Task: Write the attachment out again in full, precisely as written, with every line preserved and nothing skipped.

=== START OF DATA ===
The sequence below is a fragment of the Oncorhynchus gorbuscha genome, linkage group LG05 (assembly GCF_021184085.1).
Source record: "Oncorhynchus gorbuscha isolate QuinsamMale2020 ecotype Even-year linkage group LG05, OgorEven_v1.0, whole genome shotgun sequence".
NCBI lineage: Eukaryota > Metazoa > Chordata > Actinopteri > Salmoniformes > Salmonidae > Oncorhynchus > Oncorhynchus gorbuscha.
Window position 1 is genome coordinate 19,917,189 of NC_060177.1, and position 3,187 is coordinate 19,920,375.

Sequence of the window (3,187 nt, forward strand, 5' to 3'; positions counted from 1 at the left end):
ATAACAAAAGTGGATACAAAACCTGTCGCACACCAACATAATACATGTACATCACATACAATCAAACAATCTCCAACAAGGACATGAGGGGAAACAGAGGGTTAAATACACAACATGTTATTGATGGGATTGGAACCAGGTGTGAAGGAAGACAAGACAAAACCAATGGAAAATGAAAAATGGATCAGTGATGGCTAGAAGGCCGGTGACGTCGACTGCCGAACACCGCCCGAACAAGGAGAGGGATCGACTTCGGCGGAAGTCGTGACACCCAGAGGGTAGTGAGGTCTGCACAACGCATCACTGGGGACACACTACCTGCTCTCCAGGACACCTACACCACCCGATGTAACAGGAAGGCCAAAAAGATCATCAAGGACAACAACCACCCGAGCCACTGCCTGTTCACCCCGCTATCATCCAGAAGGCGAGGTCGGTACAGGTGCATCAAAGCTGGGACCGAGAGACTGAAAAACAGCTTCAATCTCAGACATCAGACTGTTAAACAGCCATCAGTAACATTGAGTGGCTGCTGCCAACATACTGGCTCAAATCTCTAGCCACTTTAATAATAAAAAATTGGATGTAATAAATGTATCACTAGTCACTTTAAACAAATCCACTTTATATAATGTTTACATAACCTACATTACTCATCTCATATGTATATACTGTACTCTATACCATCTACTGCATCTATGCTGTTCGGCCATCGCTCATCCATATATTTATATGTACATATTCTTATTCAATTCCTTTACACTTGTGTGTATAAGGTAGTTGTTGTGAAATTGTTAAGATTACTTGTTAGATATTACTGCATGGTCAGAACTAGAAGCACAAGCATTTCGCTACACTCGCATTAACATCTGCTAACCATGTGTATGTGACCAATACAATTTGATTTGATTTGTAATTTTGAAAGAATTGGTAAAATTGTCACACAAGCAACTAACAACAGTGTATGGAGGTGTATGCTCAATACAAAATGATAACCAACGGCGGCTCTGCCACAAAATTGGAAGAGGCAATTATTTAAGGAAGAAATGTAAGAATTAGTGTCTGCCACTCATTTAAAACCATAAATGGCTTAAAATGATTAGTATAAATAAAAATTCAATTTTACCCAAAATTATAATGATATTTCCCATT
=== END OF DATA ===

The sequence below is a fragment of the Oncorhynchus gorbuscha genome, linkage group LG05 (assembly GCF_021184085.1).
Source record: "Oncorhynchus gorbuscha isolate QuinsamMale2020 ecotype Even-year linkage group LG05, OgorEven_v1.0, whole genome shotgun sequence".
NCBI lineage: Eukaryota > Metazoa > Chordata > Actinopteri > Salmoniformes > Salmonidae > Oncorhynchus > Oncorhynchus gorbuscha.
Window position 1 is genome coordinate 19,917,189 of NC_060177.1, and position 3,187 is coordinate 19,920,375.

Sequence of the window (3,187 nt, forward strand, 5' to 3'; positions counted from 1 at the left end):
ATAACAAAAGTGGATACAAAACCTGTCGCACACCAACATAATACATGTACATCACATACAATCAAACAATCTCCAACAAGGACATGAGGGGAAACAGAGGGTTAAATACACAACATGTTATTGATGGGATTGGAACCAGGTGTGAAGGAAGACAAGACAAAACCAATGGAAAATGAAAAATGGATCAGTGATGGCTAGAAGGCCGGTGACGTCGACTGCCGAACACCGCCCGAACAAGGAGAGGGATCGACTTCGGCGGAAGTCGTGACACCCAGAGGGTAGTGAGGTCTGCACAACGCATCACTGGGGACACACTACCTGCTCTCCAGGACACCTACACCACCCGATGTAACAGGAAGGCCAAAAAGATCATCAAGGACAACAACCACCCGAGCCACTGCCTGTTCACCCCGCTATCATCCAGAAGGCGAGGTCGGTACAGGTGCATCAAAGCTGGGACCGAGAGACTGAAAAACAGCTTCAATCTCAGACATCAGACTGTTAAACAGCCATCAGTAACATTGAGTGGCTGCTGCCAACATACTGGCTCAAATCTCTAGCCACTTTAATAATAAAAAATTGGATGTAATAAATGTATCACTAGTCACTTTAAACAAATCCACTTTATATAATGTTTACATAACCTACATTACTCATCTCATATGTATATACTGTACTCTATACCATCTACTGCATCTATGCTGTTCGGCCATCGCTCATCCATATATTTATATGTACATATTCTTATTCAATTCCTTTACACTTGTGTGTATAAGGTAGTTGTTGTGAAATTGTTAAGATTACTTGTTAGATATTACTGCATGGTCAGAACTAGAAGCACAAGCATTTCGCTACACTCGCATTAACATCTGCTAACCATGTGTATGTGACCAATACAATTTGATTTGATTTGTAATTTTGAAAGAATTGGTAAAATTGTCACACAAGCAACTAACAACAGTGTATGGAGGTGTATGCTCAATACAAAATGATAACCAACGGCGGCTCTGCCACAAAATTGGAAGAGGCAATTATTTAAGGAAGAAATGTAAGAATTAGTGTCTGCCACTCATTTAAAACCATAAATGGCTTAAAATGATTAGTATAAATAAAAATTCAATTTTACCCAAAATTATAATGATATTTCCCATT